Indonesia and the region beckon

Workers construct a new toll road, which will connect Depok's administrative town to Jakarta, in this August 31, 2010 file photo.Picture: Reuters

Sunday, February 26, 2012

IN INVITING more Singaporean investment, Indonesian Trade Minister Gita Wirjawan has rightly underlined his country's sustained economic growth in recent years.

Its attractiveness is amplified by the size of its population and an inevitable rise in its purchasing power. From 2000 till last year, its average annual gross domestic product growth was 5.3 per cent - a more than respectable figure for a country of 240 million people which is South-east Asia's biggest.

That growth has been accompanied by economic resilience and stability. Indonesia, which was so badly hit in the Asian economic crisis of 1997-1998 that it needed to be bailed out by the International Monetary Fund, avoided a recession during the 2009 global downturn.

Its strong economic fundamentals have attracted substantial foreign direct investment, which reached a record US$20 billion last year.

That represented a handsome 18.4 per cent rise over 2010. Singapore led the list of foreign investors with US$5.1 billion, followed by Japan and the United States.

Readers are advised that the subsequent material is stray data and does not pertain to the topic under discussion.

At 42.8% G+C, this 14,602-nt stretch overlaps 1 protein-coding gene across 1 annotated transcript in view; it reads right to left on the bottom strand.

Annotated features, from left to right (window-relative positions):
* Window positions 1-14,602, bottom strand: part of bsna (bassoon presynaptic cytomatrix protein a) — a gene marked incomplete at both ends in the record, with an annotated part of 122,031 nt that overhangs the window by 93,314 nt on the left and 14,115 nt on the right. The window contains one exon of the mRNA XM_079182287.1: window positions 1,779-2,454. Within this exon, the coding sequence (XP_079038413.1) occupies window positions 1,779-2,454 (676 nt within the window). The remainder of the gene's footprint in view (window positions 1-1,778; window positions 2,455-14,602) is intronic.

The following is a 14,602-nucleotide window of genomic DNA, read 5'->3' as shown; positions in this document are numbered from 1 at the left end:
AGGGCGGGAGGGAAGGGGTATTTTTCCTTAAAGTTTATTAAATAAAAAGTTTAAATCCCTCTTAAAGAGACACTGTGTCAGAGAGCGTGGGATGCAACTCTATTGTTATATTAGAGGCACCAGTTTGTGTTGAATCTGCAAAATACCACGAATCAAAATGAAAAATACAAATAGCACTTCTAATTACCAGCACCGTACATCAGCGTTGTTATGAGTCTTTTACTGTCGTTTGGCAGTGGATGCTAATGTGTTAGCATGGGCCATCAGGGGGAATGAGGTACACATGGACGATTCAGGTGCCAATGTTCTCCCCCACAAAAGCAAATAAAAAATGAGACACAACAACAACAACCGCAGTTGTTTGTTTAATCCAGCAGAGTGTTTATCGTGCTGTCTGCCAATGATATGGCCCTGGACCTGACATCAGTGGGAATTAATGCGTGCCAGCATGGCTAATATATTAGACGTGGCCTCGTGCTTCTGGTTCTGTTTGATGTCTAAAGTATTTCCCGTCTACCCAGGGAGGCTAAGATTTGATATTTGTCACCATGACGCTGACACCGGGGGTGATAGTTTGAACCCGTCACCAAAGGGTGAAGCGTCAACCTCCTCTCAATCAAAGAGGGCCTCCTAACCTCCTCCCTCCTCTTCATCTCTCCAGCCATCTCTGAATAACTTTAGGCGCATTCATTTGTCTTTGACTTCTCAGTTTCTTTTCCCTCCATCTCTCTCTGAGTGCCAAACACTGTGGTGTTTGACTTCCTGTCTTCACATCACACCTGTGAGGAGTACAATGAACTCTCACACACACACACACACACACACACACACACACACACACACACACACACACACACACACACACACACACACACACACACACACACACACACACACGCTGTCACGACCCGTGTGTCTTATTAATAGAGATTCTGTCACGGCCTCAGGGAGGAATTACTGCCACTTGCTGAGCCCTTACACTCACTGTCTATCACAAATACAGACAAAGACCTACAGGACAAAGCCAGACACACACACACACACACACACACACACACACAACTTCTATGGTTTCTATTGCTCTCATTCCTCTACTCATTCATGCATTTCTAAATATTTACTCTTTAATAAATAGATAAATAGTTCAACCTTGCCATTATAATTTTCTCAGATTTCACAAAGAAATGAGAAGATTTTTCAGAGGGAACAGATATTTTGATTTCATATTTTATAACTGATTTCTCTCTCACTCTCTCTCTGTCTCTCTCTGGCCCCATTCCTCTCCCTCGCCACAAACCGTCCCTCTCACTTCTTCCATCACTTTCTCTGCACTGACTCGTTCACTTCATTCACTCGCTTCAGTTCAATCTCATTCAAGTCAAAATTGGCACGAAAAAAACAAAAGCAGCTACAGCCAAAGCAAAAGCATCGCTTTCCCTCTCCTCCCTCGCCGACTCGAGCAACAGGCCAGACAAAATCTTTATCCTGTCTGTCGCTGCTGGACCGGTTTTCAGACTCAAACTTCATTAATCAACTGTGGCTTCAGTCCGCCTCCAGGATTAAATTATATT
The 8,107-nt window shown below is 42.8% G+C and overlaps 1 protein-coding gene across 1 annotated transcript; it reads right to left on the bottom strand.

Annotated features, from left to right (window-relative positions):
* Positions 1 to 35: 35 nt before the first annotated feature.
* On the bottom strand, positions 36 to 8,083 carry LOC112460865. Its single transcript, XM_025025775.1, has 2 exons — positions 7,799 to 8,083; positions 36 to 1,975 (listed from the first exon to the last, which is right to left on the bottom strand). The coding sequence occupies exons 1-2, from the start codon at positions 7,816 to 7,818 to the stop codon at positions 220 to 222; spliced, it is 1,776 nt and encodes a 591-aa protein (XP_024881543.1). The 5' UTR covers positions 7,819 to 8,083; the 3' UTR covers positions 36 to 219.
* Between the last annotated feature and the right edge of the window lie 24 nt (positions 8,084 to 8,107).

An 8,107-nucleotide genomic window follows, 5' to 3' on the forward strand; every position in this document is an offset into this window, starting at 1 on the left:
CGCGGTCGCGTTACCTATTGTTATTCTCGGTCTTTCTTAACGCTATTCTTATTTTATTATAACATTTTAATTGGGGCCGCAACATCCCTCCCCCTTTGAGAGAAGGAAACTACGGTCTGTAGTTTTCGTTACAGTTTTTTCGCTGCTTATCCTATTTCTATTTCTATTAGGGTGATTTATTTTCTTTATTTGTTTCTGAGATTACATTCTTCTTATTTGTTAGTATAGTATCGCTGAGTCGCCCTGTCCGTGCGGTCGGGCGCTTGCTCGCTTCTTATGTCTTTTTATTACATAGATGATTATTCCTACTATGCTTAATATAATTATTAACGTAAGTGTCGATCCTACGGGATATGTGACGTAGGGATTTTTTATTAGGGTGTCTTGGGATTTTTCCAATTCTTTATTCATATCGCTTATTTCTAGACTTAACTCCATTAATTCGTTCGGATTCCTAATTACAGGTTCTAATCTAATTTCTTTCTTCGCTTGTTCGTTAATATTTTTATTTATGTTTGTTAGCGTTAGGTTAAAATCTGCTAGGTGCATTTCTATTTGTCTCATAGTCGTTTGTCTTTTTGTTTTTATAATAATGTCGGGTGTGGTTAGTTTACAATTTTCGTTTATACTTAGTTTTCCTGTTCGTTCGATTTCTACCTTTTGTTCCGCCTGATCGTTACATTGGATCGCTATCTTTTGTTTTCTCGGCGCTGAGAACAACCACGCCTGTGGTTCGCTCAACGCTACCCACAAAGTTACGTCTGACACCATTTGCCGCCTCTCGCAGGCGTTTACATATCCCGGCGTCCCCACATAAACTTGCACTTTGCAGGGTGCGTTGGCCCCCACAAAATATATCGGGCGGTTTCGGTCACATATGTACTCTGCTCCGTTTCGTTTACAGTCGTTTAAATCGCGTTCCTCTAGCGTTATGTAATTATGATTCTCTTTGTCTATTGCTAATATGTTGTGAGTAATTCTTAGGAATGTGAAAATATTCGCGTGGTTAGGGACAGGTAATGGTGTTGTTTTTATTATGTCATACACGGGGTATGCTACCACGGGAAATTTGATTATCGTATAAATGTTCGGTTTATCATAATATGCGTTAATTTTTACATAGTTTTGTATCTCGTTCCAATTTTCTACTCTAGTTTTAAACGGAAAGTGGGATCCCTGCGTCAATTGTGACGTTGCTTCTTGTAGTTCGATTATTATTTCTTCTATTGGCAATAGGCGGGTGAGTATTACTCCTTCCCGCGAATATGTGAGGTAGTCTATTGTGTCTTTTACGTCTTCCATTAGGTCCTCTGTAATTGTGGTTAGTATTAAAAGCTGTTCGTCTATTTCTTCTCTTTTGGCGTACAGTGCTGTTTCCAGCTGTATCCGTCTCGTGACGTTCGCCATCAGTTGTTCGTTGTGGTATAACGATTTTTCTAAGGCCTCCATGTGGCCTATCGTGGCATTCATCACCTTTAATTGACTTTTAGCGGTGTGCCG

Singapore's investors and businessmen clearly recognise Indonesia as having strong potential, and its performance of late has cemented its place as one of ASEAN's economic stars.

They are familiar with the political and economic workings of countries in the neighbourhood - Malaysia and Thailand included - where opportunities abound, and have knowledge of business and cultural practices, without which it is difficult to penetrate the market, develop lasting business relationships and grow networks. Indonesia has just joined the international league of trillion-dollar economies and is doing so well in spite of some widely noted and documented problem areas: opaque regulations, corruption, poor infrastructure and labour laws that are often not business-friendly.

The government's pledge has been to deal firmly with such issues.

Doing so successfully will be an added boost to a burgeoning economy.

What investors here can do, as Gita noted, is to use their experience and know-how to help Indonesia climb up the value chain. Singapore capital, coupled with Indonesia's natural resources and human resource potential, can be a winning combination. This kind of cooperation has worked for the countries previously, and holds promise in such areas as the Iskandar Malaysia development region in south Johor.

Strong linkages and a framework of agreements inked by governments provide the certainty that businesses seek as they venture out.

Growing mutual investment by and in countries in the neighbourhood will add momentum to the creation of an Asean regional economic community - an essential development if South-east Asia is to hold its own in an era marked by the rise of China and India.

The Straits Times/ANN

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